And to think, they once banned this. They barred women from playing in Football Association-affiliated grounds for 51 years, the wise old gentlemen. 

“The game of football is quite unsuitable for females and should not be encouraged,” stated the FA’s Consultative Committee in 1921.

Nice one, lads.

And so, this was not just a landmark victory for Sarina Wiegman’s Lionesses, for Cumbria’s Georgia Stanway and the rest. When Chloe Kelly’s pleasingly grubby close-range shot clinched the European Championship in extra-time, it also completed one of the greatest comebacks in organised sports in this country.

Times and Star: Chloe Kelly pounces for the winning goalChloe Kelly pounces for the winning goal

Yes, the results are well and truly in. Those who ruled against it, and indeed those who have sneered at its revival at every stage since…well, sorry chaps – you lost. They won. 

If you are still of the view that women’s football is not worth the candle, not worth a basis of respect and indeed serious and grown-up admiration, then you are shouting into an ever-widening void here in 2022.

You are no longer, it has to be said, paying attention. Here, you were covering your eyes to the deftness of Ella Toone’s opening goal and the poaching persistence of Kelly’s winner.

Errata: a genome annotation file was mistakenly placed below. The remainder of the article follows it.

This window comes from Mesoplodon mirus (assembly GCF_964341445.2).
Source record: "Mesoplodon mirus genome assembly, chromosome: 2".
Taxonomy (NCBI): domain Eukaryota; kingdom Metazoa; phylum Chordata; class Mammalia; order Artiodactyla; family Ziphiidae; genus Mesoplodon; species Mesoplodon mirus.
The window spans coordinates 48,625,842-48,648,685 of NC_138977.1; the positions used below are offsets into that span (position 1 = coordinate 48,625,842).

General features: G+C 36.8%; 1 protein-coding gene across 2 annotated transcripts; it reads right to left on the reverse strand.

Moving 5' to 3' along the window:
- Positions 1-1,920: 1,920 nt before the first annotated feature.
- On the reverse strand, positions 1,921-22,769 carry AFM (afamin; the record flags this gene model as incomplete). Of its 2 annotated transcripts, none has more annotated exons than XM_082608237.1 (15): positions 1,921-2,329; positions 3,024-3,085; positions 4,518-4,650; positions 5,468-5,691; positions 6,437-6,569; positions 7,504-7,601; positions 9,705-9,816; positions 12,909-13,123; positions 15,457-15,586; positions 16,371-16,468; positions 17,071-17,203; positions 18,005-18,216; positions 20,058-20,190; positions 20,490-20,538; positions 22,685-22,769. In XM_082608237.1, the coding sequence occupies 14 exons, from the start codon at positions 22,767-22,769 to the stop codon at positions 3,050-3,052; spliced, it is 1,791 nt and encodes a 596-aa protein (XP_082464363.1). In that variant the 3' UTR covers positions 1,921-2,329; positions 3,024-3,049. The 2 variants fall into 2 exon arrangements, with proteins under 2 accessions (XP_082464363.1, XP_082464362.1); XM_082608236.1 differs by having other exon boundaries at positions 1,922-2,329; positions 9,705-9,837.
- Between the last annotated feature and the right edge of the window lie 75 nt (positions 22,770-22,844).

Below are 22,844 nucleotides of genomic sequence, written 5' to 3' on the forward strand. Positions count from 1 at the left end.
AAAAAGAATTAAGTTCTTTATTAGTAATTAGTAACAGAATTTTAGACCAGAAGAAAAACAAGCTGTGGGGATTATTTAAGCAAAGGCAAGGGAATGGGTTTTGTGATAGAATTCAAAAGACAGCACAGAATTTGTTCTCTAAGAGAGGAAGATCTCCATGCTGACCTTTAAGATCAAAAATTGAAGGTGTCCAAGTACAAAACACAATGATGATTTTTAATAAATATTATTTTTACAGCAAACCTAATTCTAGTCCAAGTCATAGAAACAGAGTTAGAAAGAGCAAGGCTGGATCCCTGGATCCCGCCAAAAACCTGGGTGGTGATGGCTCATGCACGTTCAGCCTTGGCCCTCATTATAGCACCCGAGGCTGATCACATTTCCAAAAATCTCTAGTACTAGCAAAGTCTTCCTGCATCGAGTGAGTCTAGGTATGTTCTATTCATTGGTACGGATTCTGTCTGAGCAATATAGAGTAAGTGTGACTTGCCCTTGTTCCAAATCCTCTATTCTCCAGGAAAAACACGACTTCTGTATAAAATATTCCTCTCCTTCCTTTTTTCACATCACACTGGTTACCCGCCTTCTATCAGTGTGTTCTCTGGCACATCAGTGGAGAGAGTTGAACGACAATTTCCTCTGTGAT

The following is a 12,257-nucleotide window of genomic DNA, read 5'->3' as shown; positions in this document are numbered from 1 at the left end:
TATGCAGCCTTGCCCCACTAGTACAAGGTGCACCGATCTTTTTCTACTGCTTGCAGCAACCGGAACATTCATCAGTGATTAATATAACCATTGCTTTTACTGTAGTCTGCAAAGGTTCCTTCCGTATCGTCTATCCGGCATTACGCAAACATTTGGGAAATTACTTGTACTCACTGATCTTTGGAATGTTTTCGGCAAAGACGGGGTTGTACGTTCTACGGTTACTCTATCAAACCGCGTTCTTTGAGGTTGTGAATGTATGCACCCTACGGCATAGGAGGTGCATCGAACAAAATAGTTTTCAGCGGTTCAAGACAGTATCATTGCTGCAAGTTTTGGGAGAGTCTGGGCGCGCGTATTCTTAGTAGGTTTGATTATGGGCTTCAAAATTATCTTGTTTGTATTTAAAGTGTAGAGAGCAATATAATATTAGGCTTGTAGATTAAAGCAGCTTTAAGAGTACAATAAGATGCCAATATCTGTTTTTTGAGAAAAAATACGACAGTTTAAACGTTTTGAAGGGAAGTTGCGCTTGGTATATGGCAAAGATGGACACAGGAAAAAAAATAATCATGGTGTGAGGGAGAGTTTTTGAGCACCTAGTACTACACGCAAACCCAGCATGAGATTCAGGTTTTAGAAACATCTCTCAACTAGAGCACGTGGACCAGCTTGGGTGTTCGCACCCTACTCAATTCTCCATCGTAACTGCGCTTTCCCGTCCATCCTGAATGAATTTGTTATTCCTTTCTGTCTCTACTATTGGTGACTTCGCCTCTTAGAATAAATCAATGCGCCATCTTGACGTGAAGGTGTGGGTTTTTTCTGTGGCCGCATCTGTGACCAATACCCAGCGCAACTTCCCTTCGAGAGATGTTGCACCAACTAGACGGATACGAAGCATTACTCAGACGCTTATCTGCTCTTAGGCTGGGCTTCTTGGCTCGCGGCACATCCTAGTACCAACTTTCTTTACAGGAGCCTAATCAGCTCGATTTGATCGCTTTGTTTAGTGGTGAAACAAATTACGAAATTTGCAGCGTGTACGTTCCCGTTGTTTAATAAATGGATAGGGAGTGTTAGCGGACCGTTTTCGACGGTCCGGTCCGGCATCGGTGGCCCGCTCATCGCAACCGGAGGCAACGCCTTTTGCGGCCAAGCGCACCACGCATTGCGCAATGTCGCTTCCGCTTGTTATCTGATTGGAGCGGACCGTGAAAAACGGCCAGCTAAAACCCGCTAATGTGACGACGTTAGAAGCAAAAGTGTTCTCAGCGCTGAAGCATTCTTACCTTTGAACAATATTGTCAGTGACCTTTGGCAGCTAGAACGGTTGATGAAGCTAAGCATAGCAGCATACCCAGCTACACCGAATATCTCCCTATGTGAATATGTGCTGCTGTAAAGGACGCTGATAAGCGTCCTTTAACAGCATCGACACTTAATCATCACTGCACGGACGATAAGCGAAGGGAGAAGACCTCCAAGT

Times and Star: England and fans celebrate Kelly's goalEngland and fans celebrate Kelly's goal

More broadly, you are swerving the technical refinement and competitive courage of Wiegman’s team; the passing vision of Keira Walsh, the running intellect of Fran Kirby, the all-round superiority of Lucy Bronze, the calm composure of Leah Williamson, the dynamism of Beth Mead, the strength of Millie Bright, the goalkeeping nerve of Mary Earps...

All of them, in fact. Still disparage this, these champions, and it is very much your loss. This victory over Germany, after a typically tense, nervy, compelling and at times bruising final, was everyone else’s gain.

Times and Star: Barrow's Georgia Stanway, centre, was a key figure in England's gloryBarrow's Georgia Stanway, centre, was a key figure in England's glory

It was an evening to savour for 87,192 at Wembley and for those who have driven the women’s game in England forward, from that enforced position at the back of the grid.

It was a night of fulfilled childhood dreams for Barrow’s Stanway, who has done that town and this county proud.

It was a night, all in all, of justified national celebration, of elite performance and nerve; something more overdue than it ever needed to be – yet surely sweeter, in the moment of English glory, because of that fact.